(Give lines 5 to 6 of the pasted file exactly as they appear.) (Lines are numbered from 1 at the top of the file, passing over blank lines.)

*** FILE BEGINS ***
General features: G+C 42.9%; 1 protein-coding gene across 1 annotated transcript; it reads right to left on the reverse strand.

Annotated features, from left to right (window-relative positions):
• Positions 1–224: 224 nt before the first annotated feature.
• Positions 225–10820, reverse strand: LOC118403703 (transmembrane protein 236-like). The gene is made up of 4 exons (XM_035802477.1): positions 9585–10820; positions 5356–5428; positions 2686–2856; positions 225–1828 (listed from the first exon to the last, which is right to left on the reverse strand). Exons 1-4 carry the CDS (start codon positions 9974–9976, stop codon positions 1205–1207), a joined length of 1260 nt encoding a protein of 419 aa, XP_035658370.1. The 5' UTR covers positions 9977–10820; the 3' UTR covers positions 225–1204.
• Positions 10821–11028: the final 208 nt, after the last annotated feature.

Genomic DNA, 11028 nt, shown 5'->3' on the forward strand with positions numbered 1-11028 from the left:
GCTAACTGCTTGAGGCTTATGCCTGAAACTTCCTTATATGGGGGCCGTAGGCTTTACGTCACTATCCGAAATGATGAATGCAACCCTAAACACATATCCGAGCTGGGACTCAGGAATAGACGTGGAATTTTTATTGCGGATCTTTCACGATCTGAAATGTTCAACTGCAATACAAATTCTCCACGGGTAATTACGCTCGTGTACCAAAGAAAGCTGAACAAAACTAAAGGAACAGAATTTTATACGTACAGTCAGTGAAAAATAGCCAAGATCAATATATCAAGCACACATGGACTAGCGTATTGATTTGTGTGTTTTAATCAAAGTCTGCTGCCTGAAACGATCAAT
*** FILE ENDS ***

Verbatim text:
• Positions 10821–11028: the final 208 nt, after the last annotated feature.

Genomic DNA, 11028 nt, shown 5'->3' on the forward strand with positions numbered 1-11028 from the left: